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5 ideas for teaching about the weather using apps and mobile devices


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Here are some ideas for teaching weather words – or about the topic of the weather – using apps and mobile devices. The ideas are aimed at the EFL/ESL young learner classroom but can be adapted to other contexts.

1. Listen to a song – Itsy Bitsy Spider
Itsy Bitsy Spider (also known as Incy Wincy Spider) is a traditional children’s song about a spider in the rain. This app is aimed at toddlers who speak English as a first language, but it would be suitable for some younger learners (for example aged 5 or 6) who are learning English as a second or foreign language too.

Use the app with your whole class, and get children to sing along (you can record them singing), and encourage them to touch and explore (for example, making rain come down from a cloud, splashing in puddles). Children can also learn about weather and nature by poking the fly that appears in every scene; and there are other learning activities (eg counting from 1 – 10 as a squirrel builds a house).

There are useful worksheets that you can download for Incy Wincy Spider on the British Council’s LearnEnglish Kids website.

App: Itsy Bitsy Spider
Platform: iOS (versions for iPhone and iPad)
Cost: £1.49/$1.99

App: Itsy Bitsy Spider
Platform: Android
Cost: £1.27

2. Learn about the seasons and weather
iLearn with Poko is an app aimed at children aged between 3- 7. The app has three levels all based around basic concepts of the weather and the seasons: In Level 1, children have to click on pictures that match certain descriptions (for example, click on the picture where there are no clouds); in Level 2, children have to click on things that don’t match the weather (for example, a child wearing sunglasses on a cloudy day); and in Level 3, children have to match activities with the right weather. This level also introduces a calendar with months and days of the week.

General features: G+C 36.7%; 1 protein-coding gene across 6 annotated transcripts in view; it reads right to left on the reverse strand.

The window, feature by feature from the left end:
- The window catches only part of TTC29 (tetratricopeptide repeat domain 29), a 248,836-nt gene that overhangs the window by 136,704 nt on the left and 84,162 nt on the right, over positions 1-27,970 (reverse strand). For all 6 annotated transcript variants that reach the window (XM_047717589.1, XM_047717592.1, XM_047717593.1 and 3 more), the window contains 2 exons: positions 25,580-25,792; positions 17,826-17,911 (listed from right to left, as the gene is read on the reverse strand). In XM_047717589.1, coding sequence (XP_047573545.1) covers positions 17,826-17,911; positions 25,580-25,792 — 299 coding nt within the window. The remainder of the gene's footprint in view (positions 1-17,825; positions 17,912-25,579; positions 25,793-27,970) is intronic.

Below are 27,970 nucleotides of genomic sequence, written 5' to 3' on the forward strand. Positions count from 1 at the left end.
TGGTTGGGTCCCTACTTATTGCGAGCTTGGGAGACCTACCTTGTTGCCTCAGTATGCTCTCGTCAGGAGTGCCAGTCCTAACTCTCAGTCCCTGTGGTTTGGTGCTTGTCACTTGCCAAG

Again, this app is aimed at native speakers of English, but would be useful for children learning English as a second or foreign language. All instructions are verbal, so learners will come across natural English used in meaningful contexts. They may need some help at first with understanding the instructions, but the app would give learners great practice in developing their listening skills (note that this app uses American English so uses ‘fall’ and not ‘autumn’ for example). The app would also be useful in cross-curricular contexts, introducing children to basic concepts of science and geography. It might also inspire your class to keep their own weather diary for a period of time – perhaps a class blog recording the weather each day?

App: iLearn with Poko: Seasons and Weather!
Platform: iOS (versions for iPhone and iPad)
Cost: £1.99/$2.99

3. Spell weather words
Word Carrot is an app that will help learners of all ages spell ten weather words. Learners see the word, hear the word, and choose the right letters to spell it. You could use it as a game to play on the IWB, or students can use it to practise weather words outside the classroom. Here is an activity you can print for learners to practise the words further.